Abdul Hamid Ahmed
Abdul Hamid Ahmed
Kuya's Little Things

Abdul Hamid Ahmed



A short story

Translated by Thomas Aplin


He drank a cup of tea and sat with an untroubled mind. That day, Kuya was very happy because of the good news he had received from his wife.

In the morning he went to the market. He joined the crowds. Hawkers sat on the ground. Spread out before them was every type of clothing: men’s, women’s and children’s, underwear and top clothes. He took out the hundred-dirham note and held it between his fingers in the heat. It had become soggy from the humidity and sweat. He had hesitated for some time before going out. In an almost inaudible whisper he had asked in embarrassment: “Boss, could I have a hundred. I’ll give it back end of the month.”

Without anyone uttering a word the hundred was in Kuya’s pocket and a small joy filled his tired heart. He looked at the clothes and his listless eyes fell on a small green box that contained a baby’s shirt, shorts and bib. He picked it up and it gave off a perfume. He paid for it and walked away,  holding it to his chest. He looked around at all the people, thinking that the children’s mother also needed something. He went into a nearby shop.

It had been a while since he’d had any good news and yesterday’s letter was something new. He read it again and then a third time. His breath shuddered and his lips seemed almost to touch the warm, delicate flesh that was to enter his life for the first time. But it wasn’t like all the other times. He kissed the letter, opened a writing pad and began to write . . . The responsibility for four girls already weighed upon him. When they grew up he’d have to pay for their weddings, one after the other; if not, they would not marry. But this time his far-away wife had given him a boy. She told him she was going to stop working for a month and that he had to cover her expenses, as well as the four girls’ and the baby’s. That was OK.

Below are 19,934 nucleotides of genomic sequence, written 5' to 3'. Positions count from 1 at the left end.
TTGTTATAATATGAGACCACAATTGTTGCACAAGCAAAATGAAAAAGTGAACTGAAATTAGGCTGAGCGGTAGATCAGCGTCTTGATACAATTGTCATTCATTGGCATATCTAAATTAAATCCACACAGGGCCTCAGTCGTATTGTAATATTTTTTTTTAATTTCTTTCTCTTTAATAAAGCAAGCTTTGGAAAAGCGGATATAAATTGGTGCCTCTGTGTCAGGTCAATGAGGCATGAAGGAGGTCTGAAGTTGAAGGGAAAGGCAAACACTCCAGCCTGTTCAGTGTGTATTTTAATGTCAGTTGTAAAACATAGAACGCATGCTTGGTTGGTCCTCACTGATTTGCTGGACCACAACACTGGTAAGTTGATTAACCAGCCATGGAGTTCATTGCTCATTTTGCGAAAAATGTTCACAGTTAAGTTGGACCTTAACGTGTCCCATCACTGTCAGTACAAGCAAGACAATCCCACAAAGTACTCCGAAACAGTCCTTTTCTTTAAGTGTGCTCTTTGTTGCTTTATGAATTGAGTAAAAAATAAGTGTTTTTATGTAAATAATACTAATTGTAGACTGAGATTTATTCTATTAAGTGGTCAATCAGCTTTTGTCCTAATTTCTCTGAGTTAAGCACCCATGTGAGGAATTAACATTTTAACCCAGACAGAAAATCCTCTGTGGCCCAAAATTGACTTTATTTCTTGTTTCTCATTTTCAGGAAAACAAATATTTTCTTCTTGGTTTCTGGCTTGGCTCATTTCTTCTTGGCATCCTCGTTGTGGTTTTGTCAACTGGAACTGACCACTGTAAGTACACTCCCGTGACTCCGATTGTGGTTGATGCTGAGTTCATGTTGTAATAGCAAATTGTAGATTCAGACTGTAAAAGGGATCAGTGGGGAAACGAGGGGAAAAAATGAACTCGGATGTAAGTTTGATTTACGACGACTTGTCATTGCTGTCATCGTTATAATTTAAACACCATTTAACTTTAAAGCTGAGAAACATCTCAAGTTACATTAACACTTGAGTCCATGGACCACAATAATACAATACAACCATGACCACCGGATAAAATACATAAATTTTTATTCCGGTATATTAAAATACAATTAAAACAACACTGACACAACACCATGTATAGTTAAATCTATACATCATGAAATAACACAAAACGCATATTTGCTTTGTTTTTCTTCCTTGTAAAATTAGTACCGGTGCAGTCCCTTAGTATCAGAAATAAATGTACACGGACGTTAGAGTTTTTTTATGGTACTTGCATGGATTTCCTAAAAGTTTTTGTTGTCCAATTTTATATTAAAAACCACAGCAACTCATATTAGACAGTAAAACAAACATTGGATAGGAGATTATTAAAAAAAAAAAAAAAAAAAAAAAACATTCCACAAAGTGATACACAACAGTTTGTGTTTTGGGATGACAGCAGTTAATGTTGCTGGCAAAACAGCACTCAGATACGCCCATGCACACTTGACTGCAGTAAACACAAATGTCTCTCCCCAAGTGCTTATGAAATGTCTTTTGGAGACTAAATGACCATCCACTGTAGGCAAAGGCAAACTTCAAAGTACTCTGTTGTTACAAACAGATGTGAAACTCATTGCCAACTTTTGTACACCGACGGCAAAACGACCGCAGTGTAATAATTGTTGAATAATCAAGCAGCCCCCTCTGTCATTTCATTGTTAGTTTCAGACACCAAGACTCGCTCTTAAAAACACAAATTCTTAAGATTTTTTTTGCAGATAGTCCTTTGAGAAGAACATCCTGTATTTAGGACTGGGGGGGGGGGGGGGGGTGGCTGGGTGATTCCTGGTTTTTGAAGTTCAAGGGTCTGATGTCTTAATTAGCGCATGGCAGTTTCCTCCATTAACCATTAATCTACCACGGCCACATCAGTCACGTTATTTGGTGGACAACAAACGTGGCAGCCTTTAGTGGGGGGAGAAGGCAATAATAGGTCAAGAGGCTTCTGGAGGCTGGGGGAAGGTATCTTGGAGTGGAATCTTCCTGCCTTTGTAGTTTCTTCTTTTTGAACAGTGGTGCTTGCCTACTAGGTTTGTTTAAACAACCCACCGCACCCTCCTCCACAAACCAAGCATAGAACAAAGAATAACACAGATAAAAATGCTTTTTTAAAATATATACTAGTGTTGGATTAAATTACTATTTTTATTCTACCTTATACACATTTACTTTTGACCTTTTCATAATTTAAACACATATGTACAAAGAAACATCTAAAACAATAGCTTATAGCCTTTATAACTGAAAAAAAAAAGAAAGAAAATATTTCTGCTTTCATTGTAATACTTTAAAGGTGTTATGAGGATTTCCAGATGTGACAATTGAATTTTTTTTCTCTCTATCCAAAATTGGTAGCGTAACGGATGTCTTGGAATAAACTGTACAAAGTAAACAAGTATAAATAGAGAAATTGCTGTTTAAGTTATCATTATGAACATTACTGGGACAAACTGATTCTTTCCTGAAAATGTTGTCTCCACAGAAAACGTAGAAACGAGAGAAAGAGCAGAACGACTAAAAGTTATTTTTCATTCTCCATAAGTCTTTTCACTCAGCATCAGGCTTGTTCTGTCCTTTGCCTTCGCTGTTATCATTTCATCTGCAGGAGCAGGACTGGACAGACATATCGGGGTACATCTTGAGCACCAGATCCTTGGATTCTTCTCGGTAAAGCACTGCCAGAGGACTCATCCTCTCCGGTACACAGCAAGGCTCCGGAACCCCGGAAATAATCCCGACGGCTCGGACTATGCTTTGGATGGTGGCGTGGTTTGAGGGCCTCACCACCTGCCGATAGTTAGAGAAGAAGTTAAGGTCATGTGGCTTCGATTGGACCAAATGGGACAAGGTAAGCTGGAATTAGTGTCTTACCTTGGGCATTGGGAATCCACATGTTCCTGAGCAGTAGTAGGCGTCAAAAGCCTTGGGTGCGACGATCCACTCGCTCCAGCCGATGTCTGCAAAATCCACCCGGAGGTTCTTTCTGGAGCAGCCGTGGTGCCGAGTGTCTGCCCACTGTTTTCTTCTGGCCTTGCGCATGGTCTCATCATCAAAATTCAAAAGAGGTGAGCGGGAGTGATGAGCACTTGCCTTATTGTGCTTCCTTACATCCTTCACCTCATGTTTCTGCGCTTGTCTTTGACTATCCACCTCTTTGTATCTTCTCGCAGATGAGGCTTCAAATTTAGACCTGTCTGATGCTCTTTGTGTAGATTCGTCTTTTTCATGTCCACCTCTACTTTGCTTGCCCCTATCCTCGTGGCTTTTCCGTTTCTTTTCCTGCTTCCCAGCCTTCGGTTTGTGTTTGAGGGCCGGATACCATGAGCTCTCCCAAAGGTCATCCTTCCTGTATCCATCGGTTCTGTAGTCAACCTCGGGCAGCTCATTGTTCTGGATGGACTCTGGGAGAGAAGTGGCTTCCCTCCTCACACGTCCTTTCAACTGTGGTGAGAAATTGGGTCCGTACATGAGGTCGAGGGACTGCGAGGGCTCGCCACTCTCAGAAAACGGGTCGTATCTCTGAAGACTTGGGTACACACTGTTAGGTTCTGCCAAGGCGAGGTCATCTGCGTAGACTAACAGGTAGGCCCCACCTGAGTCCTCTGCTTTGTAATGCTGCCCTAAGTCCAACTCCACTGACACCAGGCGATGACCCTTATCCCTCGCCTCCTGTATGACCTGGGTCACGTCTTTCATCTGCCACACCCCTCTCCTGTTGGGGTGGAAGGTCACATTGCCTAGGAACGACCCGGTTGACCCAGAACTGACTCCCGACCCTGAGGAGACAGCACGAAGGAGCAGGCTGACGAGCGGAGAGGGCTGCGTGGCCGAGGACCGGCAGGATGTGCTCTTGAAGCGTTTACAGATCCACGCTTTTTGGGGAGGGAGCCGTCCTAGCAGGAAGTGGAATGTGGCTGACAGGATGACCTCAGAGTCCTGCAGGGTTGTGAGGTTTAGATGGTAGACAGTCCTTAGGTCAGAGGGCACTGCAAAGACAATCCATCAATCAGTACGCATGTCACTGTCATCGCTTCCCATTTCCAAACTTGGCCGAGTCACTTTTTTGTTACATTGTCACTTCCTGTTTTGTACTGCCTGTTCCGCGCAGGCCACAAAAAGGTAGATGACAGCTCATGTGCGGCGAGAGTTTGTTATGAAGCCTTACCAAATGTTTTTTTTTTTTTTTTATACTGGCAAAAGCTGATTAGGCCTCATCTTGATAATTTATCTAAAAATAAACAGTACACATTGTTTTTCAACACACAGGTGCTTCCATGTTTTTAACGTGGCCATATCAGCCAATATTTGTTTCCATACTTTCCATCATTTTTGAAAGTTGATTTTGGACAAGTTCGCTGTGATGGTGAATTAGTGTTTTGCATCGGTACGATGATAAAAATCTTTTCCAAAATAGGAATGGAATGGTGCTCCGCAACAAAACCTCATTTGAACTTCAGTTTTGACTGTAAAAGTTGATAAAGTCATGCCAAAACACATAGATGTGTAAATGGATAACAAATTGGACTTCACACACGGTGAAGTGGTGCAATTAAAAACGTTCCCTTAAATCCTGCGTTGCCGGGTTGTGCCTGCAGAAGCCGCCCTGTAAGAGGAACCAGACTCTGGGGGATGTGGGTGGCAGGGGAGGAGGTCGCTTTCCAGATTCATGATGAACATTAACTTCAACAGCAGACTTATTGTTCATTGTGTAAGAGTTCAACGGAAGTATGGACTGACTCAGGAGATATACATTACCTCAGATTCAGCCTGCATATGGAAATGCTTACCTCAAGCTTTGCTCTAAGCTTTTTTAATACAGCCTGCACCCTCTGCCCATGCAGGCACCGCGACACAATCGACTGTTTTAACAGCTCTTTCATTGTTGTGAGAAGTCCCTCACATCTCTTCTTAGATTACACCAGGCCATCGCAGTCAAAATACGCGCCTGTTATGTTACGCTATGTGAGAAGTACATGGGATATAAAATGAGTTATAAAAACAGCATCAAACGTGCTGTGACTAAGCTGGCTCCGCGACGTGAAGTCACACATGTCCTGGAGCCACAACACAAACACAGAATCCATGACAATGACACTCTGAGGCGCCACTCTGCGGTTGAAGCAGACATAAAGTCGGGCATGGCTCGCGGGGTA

He began to write. He said to her: “Name him Abdullah Kuya, or Issa . . . No, no . . . Mohammad Kuya. I don’t know if you want me to choose a name. If only I could be with you but as you know, all I can do is carry on working here . . .”

He stopped writing. When he received the letter he had rushed to his boss, smiling: “Boss, I got a new baby . . . the first after only girls. All girls . . . There was one big boy who died on a train, and now . . .” His boss wished him congratulations and left. Kuya remained, his heart filled with joy and longing.

He added: “I’ll try to visit you at the nearest opportunity . . .” He wrapped up the small box and the material he had bought for his wife in brown paper. “I’m sending them by post. Look after the girls and the boy. I don’t know what else to say . . . I don’t know.”

It was after 9 pm. The stillness dominated Kuya’s little room, empty except for the steel trunk in which he kept his things and a stained foam mattress. He breathed raggedly; his heart was troubled. A violent hammering rained down on his door: “Kuya, dinner . . .”

He left his precious little things and went to sit with Morley, Joseph, Singh, Gul Zadeh and some others. There were piles of bread and dishes of lentils in front of them. Spontaneously, he exclaimed, but they paid no attention: “I’ve waited fourteen years for him and finally he’s arrived. God, I’m so happy . . .” Then he returned to his room and set to finishing the letter: “Fourteen years and he came, name him whatever you like. May God make him compensation for Mohammad Kuya who was swallowed by the iron rails.”